Earlier this month Rachel Maddow told the little-known story of how Senator John F. Kennedy introduced legislation to ban the importation of weapons produced for foreign armies, only to be thwarted by pro-gun legislators. Then, on November 22, 1963, Maddow said, Lee Oswald used an Italian-made military rifle to shoot and kill President Kennedy. For the popular MSNBC anchor, this story illuminates the enduring and pernicious effects of the gun lobby from Dallas to Newtown.
As a contemporary polemic, this novel interpretation of JFK’s assassination — the Gun Lobby Did It — is strong. As history it is weak. It’s hard not to agree with Maddow’s broad point: the gun manufacturers and gun violence have had a pernicious effect on American life for a long time. She is correct that an Italian-made rifle, cheap and easily obtained under permissive U.S. gun laws, played a central role in the JFK assassination story.
But her implication that the gun lobby, as a power sector in American politics, was an important causal factor in enabling JFK’s assassination is not founded in historical fact.
Few blamed the gun lobby or weak gun laws in the sorrowful days after Kennedy’s death. Within a week polls showed that most people in Dallas and nationwide thought there had been a conspiracy. As the White House, the FBI, and the Dallas Police Department scrambled to convince the public otherwise, the CIA concealed the fact that certain senior agency officials had closely tracked and monitored the accused assassin in the summer and fall of 1963. Within the U.S. government, it was the prerogatives of the CIA, not the gun lobby, that were protected after JFK’s death.
In other words, the secrecy system, of which Maddow is usually a trenchant critic, shaped the lone gunman narrative that she now uncritically accepts and deploys to promote a progressive political agenda. Like all of Americans, Maddow has been deceived. For her mistake, she is accused of deception.
“Rachel Maddow Deliberately Lies about JFK and Lee Harvy (sic) Oswald,” says Trunk XV, an orthographically challenged individual who purports to be a “representative of Jesus Christ on youtube.” The bloggers at Stop Making Sense made more sense when they noted that the MSNBC anchor was using JFK’s assassination “to push for more gun control laws.”
Maddow’s take on JFK is clever, opportunistic and misleading, but that’s not the same as deliberately lying. We have solid evidence that Fox News talk show host Bill O’Reilly fibbed about his JFK story. We have no evidence Maddow has intentionally misrepresented the historical record. She’s just expressed her limited understanding of it.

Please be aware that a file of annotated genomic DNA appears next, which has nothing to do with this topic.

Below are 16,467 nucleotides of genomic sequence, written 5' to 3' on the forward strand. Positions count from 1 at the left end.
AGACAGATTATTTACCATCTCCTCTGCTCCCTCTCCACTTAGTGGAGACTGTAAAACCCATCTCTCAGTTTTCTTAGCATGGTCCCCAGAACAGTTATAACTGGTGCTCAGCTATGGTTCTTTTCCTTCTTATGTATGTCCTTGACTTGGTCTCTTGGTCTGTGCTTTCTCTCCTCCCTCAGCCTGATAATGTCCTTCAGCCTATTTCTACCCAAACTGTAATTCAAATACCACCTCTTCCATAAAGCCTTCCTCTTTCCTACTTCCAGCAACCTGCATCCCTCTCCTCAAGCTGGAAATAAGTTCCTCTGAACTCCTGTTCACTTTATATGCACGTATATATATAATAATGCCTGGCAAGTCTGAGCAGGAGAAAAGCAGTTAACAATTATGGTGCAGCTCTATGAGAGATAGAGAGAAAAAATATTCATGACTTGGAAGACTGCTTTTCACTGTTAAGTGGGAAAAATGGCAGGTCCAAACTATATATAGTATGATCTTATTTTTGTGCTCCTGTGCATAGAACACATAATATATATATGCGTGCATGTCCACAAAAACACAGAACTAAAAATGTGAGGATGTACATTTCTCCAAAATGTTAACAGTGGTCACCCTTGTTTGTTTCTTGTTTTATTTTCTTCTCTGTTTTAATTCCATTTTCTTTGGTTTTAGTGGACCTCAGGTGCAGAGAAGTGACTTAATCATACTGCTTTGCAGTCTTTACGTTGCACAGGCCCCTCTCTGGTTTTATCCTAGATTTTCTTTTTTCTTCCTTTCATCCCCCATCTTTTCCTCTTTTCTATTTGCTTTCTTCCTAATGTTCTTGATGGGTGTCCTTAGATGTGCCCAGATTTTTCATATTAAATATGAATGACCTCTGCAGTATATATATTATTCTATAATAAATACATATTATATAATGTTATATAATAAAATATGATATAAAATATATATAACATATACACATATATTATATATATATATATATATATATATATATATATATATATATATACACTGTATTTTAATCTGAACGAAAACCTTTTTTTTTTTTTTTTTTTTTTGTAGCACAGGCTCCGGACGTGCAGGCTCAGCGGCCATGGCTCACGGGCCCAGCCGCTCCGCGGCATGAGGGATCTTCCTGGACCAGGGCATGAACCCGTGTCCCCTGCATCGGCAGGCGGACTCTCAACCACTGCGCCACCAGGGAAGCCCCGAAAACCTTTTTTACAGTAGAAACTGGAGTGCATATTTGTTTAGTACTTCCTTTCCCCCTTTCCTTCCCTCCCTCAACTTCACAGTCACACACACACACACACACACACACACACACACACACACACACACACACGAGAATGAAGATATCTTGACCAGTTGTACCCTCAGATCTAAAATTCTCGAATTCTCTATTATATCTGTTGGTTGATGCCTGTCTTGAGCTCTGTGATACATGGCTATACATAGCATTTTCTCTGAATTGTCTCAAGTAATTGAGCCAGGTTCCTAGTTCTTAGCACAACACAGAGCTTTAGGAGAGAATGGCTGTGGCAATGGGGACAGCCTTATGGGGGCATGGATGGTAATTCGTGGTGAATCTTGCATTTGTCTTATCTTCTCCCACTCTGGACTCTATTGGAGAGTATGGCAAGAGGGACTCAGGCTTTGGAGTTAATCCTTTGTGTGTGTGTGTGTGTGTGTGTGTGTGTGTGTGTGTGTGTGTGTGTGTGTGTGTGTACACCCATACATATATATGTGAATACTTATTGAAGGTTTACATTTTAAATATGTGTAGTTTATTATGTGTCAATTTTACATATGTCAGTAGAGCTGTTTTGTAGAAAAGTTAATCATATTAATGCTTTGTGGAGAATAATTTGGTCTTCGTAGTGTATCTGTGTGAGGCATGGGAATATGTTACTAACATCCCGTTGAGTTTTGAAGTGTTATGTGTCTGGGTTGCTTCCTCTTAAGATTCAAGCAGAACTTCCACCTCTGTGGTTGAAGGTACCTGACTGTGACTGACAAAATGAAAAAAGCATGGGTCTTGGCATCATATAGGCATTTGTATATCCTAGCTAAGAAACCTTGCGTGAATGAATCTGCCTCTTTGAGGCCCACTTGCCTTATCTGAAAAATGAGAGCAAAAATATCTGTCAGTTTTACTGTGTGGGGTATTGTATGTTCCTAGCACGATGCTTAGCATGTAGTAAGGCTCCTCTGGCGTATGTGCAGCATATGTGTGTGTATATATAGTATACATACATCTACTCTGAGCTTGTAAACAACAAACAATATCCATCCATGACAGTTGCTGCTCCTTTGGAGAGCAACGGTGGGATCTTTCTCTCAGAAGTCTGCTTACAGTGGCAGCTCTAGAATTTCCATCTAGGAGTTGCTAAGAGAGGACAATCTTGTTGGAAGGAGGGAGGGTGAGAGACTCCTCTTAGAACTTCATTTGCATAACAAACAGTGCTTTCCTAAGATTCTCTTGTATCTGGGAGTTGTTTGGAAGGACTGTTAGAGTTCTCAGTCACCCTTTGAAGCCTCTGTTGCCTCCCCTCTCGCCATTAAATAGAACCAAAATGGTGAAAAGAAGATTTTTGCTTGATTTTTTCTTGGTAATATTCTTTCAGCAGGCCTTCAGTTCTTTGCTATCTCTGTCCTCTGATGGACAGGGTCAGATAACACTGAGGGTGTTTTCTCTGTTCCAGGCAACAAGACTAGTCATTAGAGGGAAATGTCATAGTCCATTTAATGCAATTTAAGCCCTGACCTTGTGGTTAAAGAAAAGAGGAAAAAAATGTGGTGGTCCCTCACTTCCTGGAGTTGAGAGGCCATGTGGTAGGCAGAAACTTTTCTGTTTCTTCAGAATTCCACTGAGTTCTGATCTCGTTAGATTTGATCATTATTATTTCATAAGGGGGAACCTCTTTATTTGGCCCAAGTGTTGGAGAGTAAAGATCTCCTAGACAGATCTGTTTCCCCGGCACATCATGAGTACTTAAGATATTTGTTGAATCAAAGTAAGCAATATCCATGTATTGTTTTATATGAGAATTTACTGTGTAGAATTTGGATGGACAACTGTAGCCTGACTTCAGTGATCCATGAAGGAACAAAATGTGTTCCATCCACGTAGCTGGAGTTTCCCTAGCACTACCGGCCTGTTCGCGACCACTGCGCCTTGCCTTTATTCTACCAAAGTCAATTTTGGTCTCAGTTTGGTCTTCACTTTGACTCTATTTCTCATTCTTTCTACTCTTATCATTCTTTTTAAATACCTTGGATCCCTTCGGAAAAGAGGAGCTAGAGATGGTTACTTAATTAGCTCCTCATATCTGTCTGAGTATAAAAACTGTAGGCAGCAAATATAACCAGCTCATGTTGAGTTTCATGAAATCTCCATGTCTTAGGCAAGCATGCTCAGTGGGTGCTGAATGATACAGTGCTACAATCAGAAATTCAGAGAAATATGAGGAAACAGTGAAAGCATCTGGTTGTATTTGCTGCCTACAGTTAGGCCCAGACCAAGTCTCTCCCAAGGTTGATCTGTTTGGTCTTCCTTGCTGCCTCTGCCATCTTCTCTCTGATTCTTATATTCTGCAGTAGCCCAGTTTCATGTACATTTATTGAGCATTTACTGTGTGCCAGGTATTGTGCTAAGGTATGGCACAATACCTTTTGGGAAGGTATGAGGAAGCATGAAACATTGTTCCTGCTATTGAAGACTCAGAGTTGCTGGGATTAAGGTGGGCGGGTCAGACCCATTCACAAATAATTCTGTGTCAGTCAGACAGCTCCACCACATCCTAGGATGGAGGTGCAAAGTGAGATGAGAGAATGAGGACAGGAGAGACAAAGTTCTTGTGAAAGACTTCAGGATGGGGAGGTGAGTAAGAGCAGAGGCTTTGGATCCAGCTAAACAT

Like it or not, Maddow’s commentary illustrates an indisputable reality of American political culture: People use the JFK assassination story to explain and justify the way they understand the world of politics and power.
Some Ron Paulites claim (with zero evidence) “the Fed Did It.”
People who dislike the legacy of the Bush family dynasty insinuate (without much evidence, in my view) that George H.W. Bush was somehow complicit in the assassination of JFK.
Those who dislike the government of Cuba claim (with even less evidence) that “Fidel Let It Happen.”
The Cui Bono school of history (and many a Texan) points a righteous finger at Lyndon Johnson, a scenario first propounded by playwright Barbara Garson in her witty 1967 satire, “MacBird.”
Maddow holds the gun lobby responsible.
Most of these people are mistaken, but there’s nothing irrational or deceitful about their efforts. It is hardly surprising that people use the events of November 22, 1963, to explain and confirm their beliefs about the motive forces in American history. As I wrote for the LA Times, JFK’s assassination is the Rohrschach Test of American politics: Tell me who you think killed JFK, and I’ll tell you what you think about the nature of American power.
This is democracy in action. The belligerents of the Internet, and the anti-conspiracy theorists with access to the White House (that would be you, Cass Sunstein), are loathe to admit it, but most Americans who seek the truth about JFK’s assassination are not liars, nor are they nuts, nor are they dangerous to public thinking. Quite the contrary.
Yes, you can find irrational and deceptive people on all sides of the perennial conspiracy debate. But I’ve been reporting on the issue for 30 years and the observable fact is that the vast majority of those with JFK opinions are sincere people with legitimate questions about a supremely important event in American history.
My own view is this: Kennedy’s wrongful death was the result of actions taken by a faction in his own government whose leaders cannot be indentified individually but who were aided and abetted by two top CIA officials, Richard Helms and James Angleton, and by certain undercover officers reporting to them, including but not limited to George Joannides, a decorated psychological warfare specialist who served in Miami in 1963.
This is neither a conspiracy theory nor Historical Truth. It is my informed opinion, subject to verification or refutation if and when CIA and the Obama administration make public the agency’s operational files on certain anti-Castro operations in 1963.
I could be wrong. The arithmetic logic of the subject is harsh. There are dozens of implausible JFK conspiracy theories and (as Maddow shows) more than a few implausible anti-conspiracy theories. What is indisputable is that all of them — every single one of them — are wrong, except for one. The one JFK theory that is correct is the one that most accurately describes the causes of November 22, 1963.
Like a lot of people, Maddow thinks she has the answer but lacks the facts to back it up.
We all do. The CIA’s continuing secrecy around the JFK story in 2013 distorts popular understanding, fosters confusion and suspicion, and blocks consensus. That’s the problem, not Rachel Maddow.